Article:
Looking at the Gutenberg Project was both fun and frustrating. The link from the 23Things list didn’t work (I did this Thing in July), but I am assuming the result of a Google search was the same site. The concept of putting out-of -copyright material online where it can be freely downloaded and read on a computer has the potential for saving people (especially students) money and being ecologically sound. On the day’s Top 100 list was a book, Encyclopedia of Needlework by Thérèse de Dillmont (131), which I have in my personal library. As an illustrated volume, it seemed like a good test of the download process. The first download I tried was a format that my computer didn’t recognize. The second was HTML and worked great: a file of images and the document itself worked together to create a lovely copy of the chapter on macramé. It was, however, only a chapter. After trying some other options, I downloaded the zip file. It turned out to be the whole book plus an image file with all the images, but they didn’t integrate when I tried to read the book. This, of course means that I will need to do further research.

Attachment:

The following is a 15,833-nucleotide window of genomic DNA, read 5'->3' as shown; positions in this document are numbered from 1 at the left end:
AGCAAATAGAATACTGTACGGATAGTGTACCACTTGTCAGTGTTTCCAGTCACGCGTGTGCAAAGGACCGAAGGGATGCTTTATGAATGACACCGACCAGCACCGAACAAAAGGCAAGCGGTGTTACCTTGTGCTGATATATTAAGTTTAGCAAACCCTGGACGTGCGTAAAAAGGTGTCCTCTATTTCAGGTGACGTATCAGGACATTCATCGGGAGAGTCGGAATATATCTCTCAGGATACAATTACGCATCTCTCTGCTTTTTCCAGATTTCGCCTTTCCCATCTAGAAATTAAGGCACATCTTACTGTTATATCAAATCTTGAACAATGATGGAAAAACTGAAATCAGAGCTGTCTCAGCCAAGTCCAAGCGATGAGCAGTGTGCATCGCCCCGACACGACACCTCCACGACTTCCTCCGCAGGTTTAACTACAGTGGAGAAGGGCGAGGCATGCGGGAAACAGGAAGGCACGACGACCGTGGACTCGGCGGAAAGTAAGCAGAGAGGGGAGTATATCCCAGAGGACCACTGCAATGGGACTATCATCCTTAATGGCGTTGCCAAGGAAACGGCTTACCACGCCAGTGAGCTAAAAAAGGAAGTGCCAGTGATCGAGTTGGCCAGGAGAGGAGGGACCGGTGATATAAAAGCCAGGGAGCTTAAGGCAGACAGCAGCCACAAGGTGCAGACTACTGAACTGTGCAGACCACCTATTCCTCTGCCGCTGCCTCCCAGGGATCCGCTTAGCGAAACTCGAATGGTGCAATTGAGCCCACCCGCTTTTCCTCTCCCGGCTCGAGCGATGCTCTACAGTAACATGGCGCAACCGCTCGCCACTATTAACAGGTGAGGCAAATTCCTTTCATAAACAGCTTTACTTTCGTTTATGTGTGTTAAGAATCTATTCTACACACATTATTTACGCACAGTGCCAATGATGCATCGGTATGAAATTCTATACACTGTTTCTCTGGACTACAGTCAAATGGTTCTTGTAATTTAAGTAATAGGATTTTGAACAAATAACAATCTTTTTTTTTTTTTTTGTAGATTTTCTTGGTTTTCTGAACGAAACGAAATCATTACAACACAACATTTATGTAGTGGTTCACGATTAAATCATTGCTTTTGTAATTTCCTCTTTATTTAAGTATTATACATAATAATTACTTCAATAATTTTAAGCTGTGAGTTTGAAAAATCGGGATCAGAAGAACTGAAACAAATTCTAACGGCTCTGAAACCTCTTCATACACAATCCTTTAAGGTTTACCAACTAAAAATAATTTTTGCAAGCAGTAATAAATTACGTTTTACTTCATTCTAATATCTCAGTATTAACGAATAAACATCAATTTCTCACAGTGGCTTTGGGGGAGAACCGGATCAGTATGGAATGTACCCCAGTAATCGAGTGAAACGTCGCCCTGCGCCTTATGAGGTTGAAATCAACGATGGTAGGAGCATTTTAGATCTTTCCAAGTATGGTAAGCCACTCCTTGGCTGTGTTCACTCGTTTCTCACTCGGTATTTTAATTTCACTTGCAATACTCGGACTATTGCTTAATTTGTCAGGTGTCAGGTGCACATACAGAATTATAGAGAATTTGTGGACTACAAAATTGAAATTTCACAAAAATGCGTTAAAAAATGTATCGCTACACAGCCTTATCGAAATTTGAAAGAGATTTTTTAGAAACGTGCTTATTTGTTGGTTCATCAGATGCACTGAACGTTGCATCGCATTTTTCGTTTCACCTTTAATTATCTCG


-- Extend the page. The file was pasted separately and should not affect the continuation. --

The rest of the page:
On LibriVox I listened to the beginning of Oliver Twist. It was really easy to access the file and the reader for chapter 1 had a pleasant voice. Audio books are a big help to students who are ELL. Some of our teachers have been reading parts of the lit books to their classes. Assigning students to access books and listen as homework, would free up class time for discussion and analysis of the story.
I’m all in favor of free resources and I know that my students will like the idea of being able to read and listen to free copies of books.